Other features include virtual tracks, meaning that you can have alternate takes cued up “underneath” the track that uses the playback voice. The unit might be capable of playing back eight simultaneous tracks but have, say, 64 tracks available.
Some of these units use data compression, others don’t, and others (notably the Roland VS) have both uncompressed and compressed modes, trading off track count for audio quality. But even the compressed audio is more than good enough to meet the criteria for a Class A demo.
There are drawbacks, though. Self-contained DAW’s don’t integrate all that well into an existing studio—they really weren’t designed to patch up to a mixer and a rack of outboard gear. Also, while a great complement of features is available, you can’t always just reach for a knob—you must navigate menus. LCD displays are essential to operation of the unit, making them difficult or impossible for the visually impaired to use. And eventually (faster than you’d hope, naturally) the hard disk will become full, so some kind of archiving is essential.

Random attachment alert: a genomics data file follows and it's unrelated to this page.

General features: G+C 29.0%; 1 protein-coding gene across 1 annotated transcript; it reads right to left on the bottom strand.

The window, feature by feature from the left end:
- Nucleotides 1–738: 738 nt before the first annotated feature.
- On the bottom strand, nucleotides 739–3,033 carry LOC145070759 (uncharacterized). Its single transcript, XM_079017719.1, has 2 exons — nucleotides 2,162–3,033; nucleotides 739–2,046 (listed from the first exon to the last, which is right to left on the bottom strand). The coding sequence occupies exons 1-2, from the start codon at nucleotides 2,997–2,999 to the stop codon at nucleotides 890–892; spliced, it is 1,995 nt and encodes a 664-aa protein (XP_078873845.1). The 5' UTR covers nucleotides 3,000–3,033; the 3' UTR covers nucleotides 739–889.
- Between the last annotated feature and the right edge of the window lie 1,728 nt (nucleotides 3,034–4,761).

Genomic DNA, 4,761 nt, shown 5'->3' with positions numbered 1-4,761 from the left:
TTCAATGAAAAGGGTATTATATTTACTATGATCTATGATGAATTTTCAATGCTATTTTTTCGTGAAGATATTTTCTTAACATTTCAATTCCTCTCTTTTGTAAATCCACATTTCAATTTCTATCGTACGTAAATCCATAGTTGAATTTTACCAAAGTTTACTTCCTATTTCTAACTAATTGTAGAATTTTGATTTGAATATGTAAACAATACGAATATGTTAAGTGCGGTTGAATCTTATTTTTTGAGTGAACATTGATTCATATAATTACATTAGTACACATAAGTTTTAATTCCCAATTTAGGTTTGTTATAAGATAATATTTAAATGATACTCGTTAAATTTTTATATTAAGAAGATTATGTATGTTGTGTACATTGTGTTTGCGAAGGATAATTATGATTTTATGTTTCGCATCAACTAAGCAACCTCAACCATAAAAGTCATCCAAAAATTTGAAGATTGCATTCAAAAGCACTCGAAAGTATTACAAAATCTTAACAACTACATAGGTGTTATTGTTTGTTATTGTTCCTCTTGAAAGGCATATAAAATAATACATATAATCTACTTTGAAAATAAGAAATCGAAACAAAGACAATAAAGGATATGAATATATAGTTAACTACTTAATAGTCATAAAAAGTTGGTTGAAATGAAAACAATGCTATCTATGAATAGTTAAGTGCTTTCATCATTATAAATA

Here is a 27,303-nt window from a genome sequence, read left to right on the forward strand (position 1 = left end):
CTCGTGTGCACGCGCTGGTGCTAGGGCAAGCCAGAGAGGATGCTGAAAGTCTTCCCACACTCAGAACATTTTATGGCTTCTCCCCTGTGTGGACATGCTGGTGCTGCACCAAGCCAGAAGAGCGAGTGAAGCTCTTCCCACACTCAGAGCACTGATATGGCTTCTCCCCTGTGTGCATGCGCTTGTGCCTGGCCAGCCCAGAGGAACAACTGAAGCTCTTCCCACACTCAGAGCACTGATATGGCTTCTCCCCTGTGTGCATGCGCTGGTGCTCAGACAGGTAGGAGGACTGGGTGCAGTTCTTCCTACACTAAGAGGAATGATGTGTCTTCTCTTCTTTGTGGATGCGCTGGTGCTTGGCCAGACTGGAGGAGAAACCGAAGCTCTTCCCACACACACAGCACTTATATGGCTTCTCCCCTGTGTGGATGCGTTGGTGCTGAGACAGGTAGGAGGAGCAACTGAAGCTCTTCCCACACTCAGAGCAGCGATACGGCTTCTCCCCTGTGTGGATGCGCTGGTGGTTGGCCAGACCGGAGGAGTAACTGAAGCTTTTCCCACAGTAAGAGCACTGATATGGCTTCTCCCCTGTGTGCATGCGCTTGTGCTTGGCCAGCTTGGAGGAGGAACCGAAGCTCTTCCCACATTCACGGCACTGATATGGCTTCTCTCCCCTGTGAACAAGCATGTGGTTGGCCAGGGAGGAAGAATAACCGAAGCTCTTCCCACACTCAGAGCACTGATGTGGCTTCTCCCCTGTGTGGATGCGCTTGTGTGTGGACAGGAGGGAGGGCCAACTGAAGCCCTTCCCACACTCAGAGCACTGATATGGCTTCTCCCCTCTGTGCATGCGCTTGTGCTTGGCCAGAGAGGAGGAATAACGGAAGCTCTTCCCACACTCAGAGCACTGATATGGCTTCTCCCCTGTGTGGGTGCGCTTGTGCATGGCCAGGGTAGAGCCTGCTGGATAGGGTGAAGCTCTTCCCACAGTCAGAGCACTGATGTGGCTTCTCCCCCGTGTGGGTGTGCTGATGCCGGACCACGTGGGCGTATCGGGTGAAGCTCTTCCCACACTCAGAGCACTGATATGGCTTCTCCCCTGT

But what if you already have a studio for more involved sessions, overdubs, mixing, and mastering? You don’t need all these capabilities in a songwriting rig. Perhaps you’ve been collecting equipment over the years and don’t need additional effects processors, or you’re locked into a certain recording format, or you prefer to record yourself using a certain mic/preamp/compressor combination. A modular recording system can be the best for these and many other reasons.
If that’s the case, why not rack up the pieces you need for your songwriting rig in a road case? You can connect them to your studio patchbay using a breakout cable. This takes some planning, and often it takes a couple of extra pieces (such as a small mixer for monitoring), but it’s an excellent solution.
Modular Digital Multitracks (Alesis ADAT and TASCAM DA-series digital recorders) are still a very popular choice for this type of system. These machines provide the simplicity and familiarity of a tape deck; an MDM is just like a cassette deck that has great sound quality and no tape hiss.
MDM’s advantages for the songwriter include simplicity, great sound, instant archival (it’s all right there on the tape), inexpensive media (videotape, even S-VHS or Hi-8 videotape, won’t break the bank), and expandability (syncing two or more machines of the same brand is simple and works well.) They’re also common, so you can take your Class A tracks to almost any studio for a professional mix.